Public Release of PoC Exploit for Critical Windows Defender Bypass

November 21, 2023

A PoC exploit is now publicly available for a critical zero-day vulnerability in Windows SmartScreen technology. Microsoft had already issued a patch for this flaw, designated as CVE-2023-36025, in its November Patch Tuesday security update. The bug was being actively exploited as a zero-day at that time, and the release of the PoC further underscores the importance of addressing this vulnerability.

CVE-2023-36025 is a security bypass flaw that allows attackers to slip malicious code past Windows Defender SmartScreen checks without setting off any alarms. The exploitation process involves getting a user to click on a maliciously crafted Internet shortcut (.URL) or a link leading to such a file. Microsoft has characterized the bug as having low attack complexity, needing only minimal privileges, and being exploitable via the Internet. This vulnerability affects Windows 10, Windows 11, and Windows Server 2008 and later versions.

A number of security researchers had previously identified CVE-2023-36025 as a high priority bug to fix from Microsoft's November update. The recent release of a PoC Internet shortcut file that could be used to exploit this vulnerability is likely to raise further concerns. The script demonstrates how an attacker could create a seemingly legitimate but malicious .URL file and distribute it through a phishing email.

The researcher who developed the attack script explained, "This .URL file points to a malicious website but could be presented as something legitimate. An attacker could deliver this crafted .URL file via phishing emails or through compromised websites." If a user is fooled into clicking on the file, they would be taken directly to the malicious site or execute malicious code without receiving any of the usual warnings from SmartScreen. The researcher further stated, "The exploitation of CVE-2023-36025 can lead to successful phishing attacks, malware distribution, and other cybersecurity threats."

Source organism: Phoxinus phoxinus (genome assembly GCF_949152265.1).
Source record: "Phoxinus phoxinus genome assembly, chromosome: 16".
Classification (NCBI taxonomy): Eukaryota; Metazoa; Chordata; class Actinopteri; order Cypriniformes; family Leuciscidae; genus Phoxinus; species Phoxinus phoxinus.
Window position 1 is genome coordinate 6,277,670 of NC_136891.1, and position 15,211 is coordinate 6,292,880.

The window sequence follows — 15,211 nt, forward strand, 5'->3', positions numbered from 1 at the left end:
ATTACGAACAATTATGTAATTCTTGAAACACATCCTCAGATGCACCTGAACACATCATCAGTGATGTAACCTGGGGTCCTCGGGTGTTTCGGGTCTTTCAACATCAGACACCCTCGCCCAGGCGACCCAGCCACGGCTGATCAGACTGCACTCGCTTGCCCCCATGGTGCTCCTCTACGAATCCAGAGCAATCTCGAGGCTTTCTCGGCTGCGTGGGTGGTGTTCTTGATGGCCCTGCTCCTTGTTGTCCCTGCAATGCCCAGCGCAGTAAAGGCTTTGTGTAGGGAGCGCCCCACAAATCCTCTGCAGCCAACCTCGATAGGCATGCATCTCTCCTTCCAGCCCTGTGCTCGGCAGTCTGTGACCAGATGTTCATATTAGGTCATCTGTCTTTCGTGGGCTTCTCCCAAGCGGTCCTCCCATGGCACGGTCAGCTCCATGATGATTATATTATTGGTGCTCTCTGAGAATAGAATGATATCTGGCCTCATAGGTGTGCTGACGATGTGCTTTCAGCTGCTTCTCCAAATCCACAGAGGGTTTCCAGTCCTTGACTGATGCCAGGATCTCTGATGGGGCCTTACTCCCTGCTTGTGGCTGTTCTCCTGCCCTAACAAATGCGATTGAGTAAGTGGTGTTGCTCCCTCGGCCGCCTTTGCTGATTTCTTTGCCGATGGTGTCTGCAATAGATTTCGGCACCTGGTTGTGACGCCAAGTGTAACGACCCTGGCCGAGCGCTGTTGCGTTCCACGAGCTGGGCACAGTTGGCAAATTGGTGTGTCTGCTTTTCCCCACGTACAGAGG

Among the threat actors targeting CVE-2023-36025 is TA544, a financially motivated advanced persistent threat (APT) actor that has been monitored by Proofpoint and others since at least 2017. Over the years, this group has utilized a range of malware tools in campaigns aimed at organizations in Western Europe and Japan. It is most notorious for distributing the Ursnif (aka Gozi) banking Trojan, and more recently a sophisticated second-stage downloader known as WikiLoader.

A researcher at Proofpoint reported that TA544 has been exploiting CVE-2023-36025 in a campaign involving Remcos, a remote access Trojan that has been used by various threat actors to remotely control and monitor compromised Windows devices. In the current campaign, the threat actor has set up a unique webpage with links that direct users to a .URL file containing a path to a virtual hard disk (.vhd) file or to a .zip file hosted on a compromised website. With CVE-2023-36025, the attackers can automatically mount the VHD on systems just by opening the .URL file, the researcher explained.

Kev Breen, senior director of threat research at Immersive Labs, commented when Microsoft first revealed the SmartScreen vulnerability, "SmartScreen is used by Windows to prevent phishing attacks or access to malicious websites and the download of untrusted or potentially malicious files. This vulnerability suggests that a specially crafted file could be used by attackers to bypass this check, reducing the overall security of the operating system."

CVE-2023-36025 is the third zero-day bug in SmartScreen that Microsoft has disclosed this year. In February, Google researchers discovered a threat actor exploiting a previously unknown SmartScreen vulnerability to deliver Magniber ransomware on target systems. Microsoft assigned this vulnerability as CVE-2023-24880 and issued a patch for it in March. In July, the company patched CVE-2023-32049, another security bypass vulnerability in SmartScreen that was being actively exploited at the time of patching.

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